(Changes paragraph four to clarify that bourse operator already prohibits uncovered short-selling, and will now implement stricter enforcement rather than ban it)
* Central bank raises credit lines to cash-strained banks
* Bourse considers shorter trade as volumes, margin calls jump
By Mfuneko Toyana
JOHANNESBURG, March 21 (Reuters) - South Africa’s central bank announced a raft of emergency liquidity measures on Friday to ease the stress on banks caused by the coronavirus outbreak, while the stock exchange regulator may take its own steps as surging volatility tests financial stability.
The South African Reserve Bank’s (SARB) move follows a 100 basis point cut to its main lending rate on Thursday to help the flagging economy and comes amid severe liquidity strains in funding markets.
Central banks the world over have been slashing interest rates and pumping trillions of dollars into the financial system, helping trigger a 1% recovery in global stock markets on Friday.
The head of the Johannesburg Stock Exchange (JSE), which is Africa’s biggest and one of the top 20 in the world by market capitalisation, told Reuters on Friday the bourse was considering shortening trading hours and enforcing stricter enforcement of rules prohibiting uncovered short-selling to ease the growing liquidity crunch.
“What’s concerning about the current selloff is it’s been persistent and lasting ... for over two weeks now,” Leila Fourie, chief executive of the JSE, said in an interview.
“Our market cap was 17 trillion rand at the beginning of the year. Now it’s at 12.5 trillion. That’s 4.5 trillion rand wiped off the exchange.”
South African assets have come under huge strain in the past two weeks as the coronavirus has rapidly spread around the world, and some local banks have struggled to access short-term funds.
As of Friday South Africa had more than 200 confirmed coronavirus cases, but no reported deaths yet.
Since the beginning of February the rand has plunged more than 10%, bond yields have risen to all-time highs and around 4.5 trillion rand ($259 billion) has exited the JSE in heavy selling across emerging markets.
The effects of South Africa’s selloff have been magnified by an economic recession and a looming credit downgrade to subinvestment by Moody’s.
A jump in volatility to levels last seen a decade ago, and thinning liquidity caused by increasing margin calls and algorithm-triggered selling, drained money from markets.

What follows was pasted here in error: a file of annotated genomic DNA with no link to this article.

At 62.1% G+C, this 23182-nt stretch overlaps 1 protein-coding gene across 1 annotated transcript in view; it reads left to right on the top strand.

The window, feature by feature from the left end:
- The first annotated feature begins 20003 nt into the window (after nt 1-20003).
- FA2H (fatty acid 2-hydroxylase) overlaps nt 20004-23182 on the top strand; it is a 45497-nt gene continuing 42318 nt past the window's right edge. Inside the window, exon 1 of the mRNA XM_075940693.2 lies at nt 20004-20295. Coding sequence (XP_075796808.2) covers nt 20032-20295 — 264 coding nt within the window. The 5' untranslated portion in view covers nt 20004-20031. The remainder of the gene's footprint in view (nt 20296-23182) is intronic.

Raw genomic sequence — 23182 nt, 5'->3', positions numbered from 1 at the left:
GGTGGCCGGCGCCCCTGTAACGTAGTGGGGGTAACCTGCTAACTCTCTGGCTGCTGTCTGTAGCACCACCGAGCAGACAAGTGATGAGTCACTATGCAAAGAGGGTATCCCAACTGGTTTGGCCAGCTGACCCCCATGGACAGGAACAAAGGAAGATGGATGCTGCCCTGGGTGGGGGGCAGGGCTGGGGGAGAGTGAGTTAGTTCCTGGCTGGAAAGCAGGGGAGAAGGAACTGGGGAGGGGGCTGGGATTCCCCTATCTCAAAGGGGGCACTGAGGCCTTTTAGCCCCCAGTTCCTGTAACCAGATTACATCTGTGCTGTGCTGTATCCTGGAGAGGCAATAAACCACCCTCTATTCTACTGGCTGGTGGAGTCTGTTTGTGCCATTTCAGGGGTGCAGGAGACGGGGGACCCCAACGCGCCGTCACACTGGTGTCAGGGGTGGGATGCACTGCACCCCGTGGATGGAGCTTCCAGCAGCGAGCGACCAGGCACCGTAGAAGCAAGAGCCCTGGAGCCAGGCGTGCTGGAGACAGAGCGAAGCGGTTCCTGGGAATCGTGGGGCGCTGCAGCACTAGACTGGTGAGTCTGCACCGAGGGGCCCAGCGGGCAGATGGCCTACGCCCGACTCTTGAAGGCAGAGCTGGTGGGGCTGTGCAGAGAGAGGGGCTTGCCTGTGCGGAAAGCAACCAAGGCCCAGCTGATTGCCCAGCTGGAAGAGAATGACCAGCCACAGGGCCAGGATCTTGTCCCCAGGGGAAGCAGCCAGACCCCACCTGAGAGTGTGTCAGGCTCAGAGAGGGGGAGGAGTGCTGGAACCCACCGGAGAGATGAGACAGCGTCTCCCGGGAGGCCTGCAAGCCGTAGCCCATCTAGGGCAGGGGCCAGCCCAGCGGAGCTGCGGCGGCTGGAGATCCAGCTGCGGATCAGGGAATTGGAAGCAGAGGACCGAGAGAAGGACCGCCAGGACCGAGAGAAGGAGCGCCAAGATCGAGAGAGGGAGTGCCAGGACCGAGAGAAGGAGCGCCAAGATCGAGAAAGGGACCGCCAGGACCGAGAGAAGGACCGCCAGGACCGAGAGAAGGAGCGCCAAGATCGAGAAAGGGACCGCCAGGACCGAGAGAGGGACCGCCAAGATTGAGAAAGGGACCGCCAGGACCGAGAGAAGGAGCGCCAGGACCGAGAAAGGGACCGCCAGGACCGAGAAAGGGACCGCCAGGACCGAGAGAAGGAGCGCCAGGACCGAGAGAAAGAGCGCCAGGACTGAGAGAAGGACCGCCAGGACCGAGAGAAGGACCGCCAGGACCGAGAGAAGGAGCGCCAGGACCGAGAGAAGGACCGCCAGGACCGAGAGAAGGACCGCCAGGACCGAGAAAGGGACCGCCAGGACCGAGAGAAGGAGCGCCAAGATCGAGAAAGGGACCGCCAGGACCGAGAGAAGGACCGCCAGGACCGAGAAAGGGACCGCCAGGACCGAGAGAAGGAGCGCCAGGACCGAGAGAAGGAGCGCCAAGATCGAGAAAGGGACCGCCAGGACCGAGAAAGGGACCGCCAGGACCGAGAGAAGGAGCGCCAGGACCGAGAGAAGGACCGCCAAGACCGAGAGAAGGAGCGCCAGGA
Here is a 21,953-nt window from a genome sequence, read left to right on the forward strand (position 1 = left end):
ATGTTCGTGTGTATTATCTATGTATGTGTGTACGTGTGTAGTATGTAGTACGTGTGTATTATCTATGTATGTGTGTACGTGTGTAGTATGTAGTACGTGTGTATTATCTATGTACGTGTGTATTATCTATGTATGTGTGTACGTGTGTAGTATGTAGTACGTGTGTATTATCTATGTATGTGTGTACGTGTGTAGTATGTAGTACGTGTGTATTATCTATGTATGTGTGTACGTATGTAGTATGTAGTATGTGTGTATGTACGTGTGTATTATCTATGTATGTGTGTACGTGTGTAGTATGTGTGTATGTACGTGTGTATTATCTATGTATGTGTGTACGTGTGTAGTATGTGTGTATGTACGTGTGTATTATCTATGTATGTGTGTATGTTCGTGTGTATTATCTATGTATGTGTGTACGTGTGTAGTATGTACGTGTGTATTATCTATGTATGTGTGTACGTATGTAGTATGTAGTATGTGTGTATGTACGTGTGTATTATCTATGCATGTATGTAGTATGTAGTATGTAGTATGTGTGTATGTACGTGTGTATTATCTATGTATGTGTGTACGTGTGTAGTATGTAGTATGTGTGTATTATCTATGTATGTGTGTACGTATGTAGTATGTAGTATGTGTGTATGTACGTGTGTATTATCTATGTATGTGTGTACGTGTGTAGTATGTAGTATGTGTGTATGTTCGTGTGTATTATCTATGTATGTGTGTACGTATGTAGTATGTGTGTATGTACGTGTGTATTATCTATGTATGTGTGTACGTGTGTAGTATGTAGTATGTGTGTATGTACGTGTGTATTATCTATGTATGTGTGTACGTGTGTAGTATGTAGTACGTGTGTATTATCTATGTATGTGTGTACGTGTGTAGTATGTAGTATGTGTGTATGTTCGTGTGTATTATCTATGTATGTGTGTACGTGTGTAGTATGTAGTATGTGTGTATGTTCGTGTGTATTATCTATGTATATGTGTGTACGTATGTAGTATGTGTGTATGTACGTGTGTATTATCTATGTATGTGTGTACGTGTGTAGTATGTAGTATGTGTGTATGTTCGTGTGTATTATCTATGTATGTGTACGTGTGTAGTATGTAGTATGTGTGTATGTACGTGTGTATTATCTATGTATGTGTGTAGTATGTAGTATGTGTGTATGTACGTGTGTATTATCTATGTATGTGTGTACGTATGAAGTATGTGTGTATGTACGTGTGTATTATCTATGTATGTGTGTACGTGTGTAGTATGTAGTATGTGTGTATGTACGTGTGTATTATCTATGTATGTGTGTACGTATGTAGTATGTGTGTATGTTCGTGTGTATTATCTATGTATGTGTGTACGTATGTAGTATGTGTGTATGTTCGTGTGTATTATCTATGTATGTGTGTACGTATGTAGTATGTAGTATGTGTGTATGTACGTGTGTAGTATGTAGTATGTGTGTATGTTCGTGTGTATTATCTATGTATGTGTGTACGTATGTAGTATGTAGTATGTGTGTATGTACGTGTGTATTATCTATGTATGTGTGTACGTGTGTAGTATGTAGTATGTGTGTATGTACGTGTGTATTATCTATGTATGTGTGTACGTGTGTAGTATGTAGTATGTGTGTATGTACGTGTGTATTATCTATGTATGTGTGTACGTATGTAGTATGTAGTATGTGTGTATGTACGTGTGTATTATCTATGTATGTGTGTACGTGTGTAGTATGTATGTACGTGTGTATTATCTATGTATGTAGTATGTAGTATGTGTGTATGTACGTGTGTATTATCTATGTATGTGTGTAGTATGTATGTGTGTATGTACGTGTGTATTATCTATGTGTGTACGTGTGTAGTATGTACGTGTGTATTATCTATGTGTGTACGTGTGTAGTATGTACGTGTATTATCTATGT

“In recent days, as financial markets have come under increased pressure with the spread of the COVID-19 pandemic, the SARB has observed liquidity strains in various funding markets,” the bank said in a statement, less than 24 hours after announcing its policy decision.
The bank announced three changes on Friday aimed at the money market, which facilitates shorter-term borrowing by banks and the government, usually through instruments with durations ranging from overnight to 12 months.
“The Standing Facilities lending rate – the rate at which the SARB provides liquidity to the commercial banks – will be adjusted lower to the repo rate, from the prevailing rate of the repo rate plus 100 basis points,” the bank said in its statement.
Other measures included daily fixed-rate auctions to provide liquidity to clearing banks, with an interest rate equal to the repurchase rate, currently at 5.25%.
The bank said additional money market liquidity would result in the current money market shortage declining below the current target level of 56 billion rand ($3.24 billion).
“The (rate) cut yesterday did not do enough to normalise interbank market conditions,” said George Glynos, director and head of research at ETM Analytics.
“This is an indication that pressures on interbank markets through credit constraints is building significantly. The measures are timely and the SARB has been quick off the mark, but we’ll have to wait and see if they work,” said Glynos.
The equity exchange said it was still considering emergency measures after seeing volumes more than double to around 680,000 deals a day from an average of 280,000, while mandatory trading halts leapt 2,000%.
“The margin calls have been unprecedented, and at exorbitant levels,” said JSE chief Fourie.
“We are in the process of engaging about whether to shorten trading times and widening the circuit breakers. We should make a decision in the not too distant future.”
$1 = 17.3861 rand Reporting by Mfuneko Toyana Editing by Alexander Winning, Angus MacSwan and Frances Kerry